In one embodiment of the technology, the diode D1 may serve as a “first diode”. In one embodiment of the technology, the switch SW may serve as a “first switch”. In one embodiment of the technology, the semiconductor switch M1 may serve as a “second switch”. In one embodiment of the technology, the parasitic diode D2 of the semiconductor switch M1 may serve as a “second diode”. In one embodiment of the technology, the starter generator 13 may serve as a “power supply device”.

A configuration including the following constituent elements may serve as a vehicle power supply apparatus 2 according to one embodiment of the technology: the starter generator 13, the first device battery 21, the second device battery 22, the first power supply line LB1, the second power supply line LB2, the current path LC including the diode D1 thereon, the switch SW, the semiconductor switch M1, and a controller 12. As mentioned above, the starter generator 13 may serve as the “power supply device” according to one embodiment of the technology.

The electric device 11 may include an electrically-powered device that contributes to travel of the vehicle 1. Non-limiting examples of the electric device 11 may include auxiliaries that provide assistance with driving of the engine 16. The electric device 11 may include an undepicted regulator circuit and the controller 12. The regulator circuit may step down a power supply voltage of the second power supply line LB2 to generate a power supply voltage for a control system. The power supply voltage for the control system may be, for example, 5 V. The controller 12 may operate with the voltage of the regulator circuit.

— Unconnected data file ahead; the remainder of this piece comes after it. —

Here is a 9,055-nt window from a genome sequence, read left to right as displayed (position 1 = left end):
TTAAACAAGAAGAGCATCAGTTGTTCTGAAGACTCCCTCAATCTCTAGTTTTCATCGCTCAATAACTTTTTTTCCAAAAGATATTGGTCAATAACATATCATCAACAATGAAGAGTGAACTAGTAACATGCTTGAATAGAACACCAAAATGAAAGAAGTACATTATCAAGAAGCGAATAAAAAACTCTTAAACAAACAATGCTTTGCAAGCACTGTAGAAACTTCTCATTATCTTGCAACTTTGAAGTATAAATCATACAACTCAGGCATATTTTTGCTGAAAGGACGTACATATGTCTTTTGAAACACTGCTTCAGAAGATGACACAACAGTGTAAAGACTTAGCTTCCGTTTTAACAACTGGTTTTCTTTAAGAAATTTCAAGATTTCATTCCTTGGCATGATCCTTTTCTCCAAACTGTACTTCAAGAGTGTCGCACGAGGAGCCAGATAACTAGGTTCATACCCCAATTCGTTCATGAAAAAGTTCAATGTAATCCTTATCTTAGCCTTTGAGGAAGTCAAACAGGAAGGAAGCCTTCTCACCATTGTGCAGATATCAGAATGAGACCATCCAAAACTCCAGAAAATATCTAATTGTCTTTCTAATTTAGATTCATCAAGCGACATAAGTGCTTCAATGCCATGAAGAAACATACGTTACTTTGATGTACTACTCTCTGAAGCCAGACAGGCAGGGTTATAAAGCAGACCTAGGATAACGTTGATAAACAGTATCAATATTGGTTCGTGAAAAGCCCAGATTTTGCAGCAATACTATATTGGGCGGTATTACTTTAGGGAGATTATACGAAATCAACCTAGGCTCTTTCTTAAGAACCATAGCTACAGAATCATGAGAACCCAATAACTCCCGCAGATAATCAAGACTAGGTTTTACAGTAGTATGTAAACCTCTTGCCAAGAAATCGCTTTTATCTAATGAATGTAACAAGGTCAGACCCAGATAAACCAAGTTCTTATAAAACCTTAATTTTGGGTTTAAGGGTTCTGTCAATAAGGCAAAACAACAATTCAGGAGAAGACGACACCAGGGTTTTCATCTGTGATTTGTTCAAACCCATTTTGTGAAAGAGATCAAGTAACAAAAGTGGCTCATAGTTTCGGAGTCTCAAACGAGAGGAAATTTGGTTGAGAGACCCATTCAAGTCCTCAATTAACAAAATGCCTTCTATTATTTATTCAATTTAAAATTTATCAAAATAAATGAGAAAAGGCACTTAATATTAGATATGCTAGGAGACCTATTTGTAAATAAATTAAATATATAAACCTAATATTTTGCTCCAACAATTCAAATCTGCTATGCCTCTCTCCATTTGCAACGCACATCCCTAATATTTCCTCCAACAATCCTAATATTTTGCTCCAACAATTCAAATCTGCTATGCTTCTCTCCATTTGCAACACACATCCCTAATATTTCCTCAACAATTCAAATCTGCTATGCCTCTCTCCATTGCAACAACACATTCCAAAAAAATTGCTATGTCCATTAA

The controller 12 may perform a control of the vehicle 1. The control of the vehicle 1 may include a travel control and a system control of the vehicle 1. In one specific but non-limiting example, the controller 12 may perform an opening and closing control of the switch SW and the semiconductor switch M1, a control of engagement and disengagement of the clutch 17, an operation control of the starter generator 13, and an operation control of the electric device 11 inclusive of the auxiliaries. The controller 12 may include a single electronic control unit (ECU), or alternatively, the controller 12 may include a plurality of ECUs that cooperate in association by communication.

The first device battery 21 may include, for example, a lithium ion secondary battery, and output, for example, a 12-volt power supply voltage for devices. The second device battery 22 may include, for example, a lead accumulator, and output a power supply voltage that is substantially the same as that of the first device battery 21. It is to be noted that there is no particular limitation on kinds or categories of the first device battery 21 and the second device battery 22. The first device battery 21 may be of a different kind from what is described above, e.g., a lead accumulator or a nickel hydrogen secondary battery. The second device battery 22 may be of a different kind from what is described above, e.g., a lithium ion secondary battery or a nickel hydrogen secondary battery. The first device battery 21 and the second device battery 22 may be accumulators of the same kind, or alternatively, the first device battery 21 and the second device battery 22 may be accumulators of different kinds.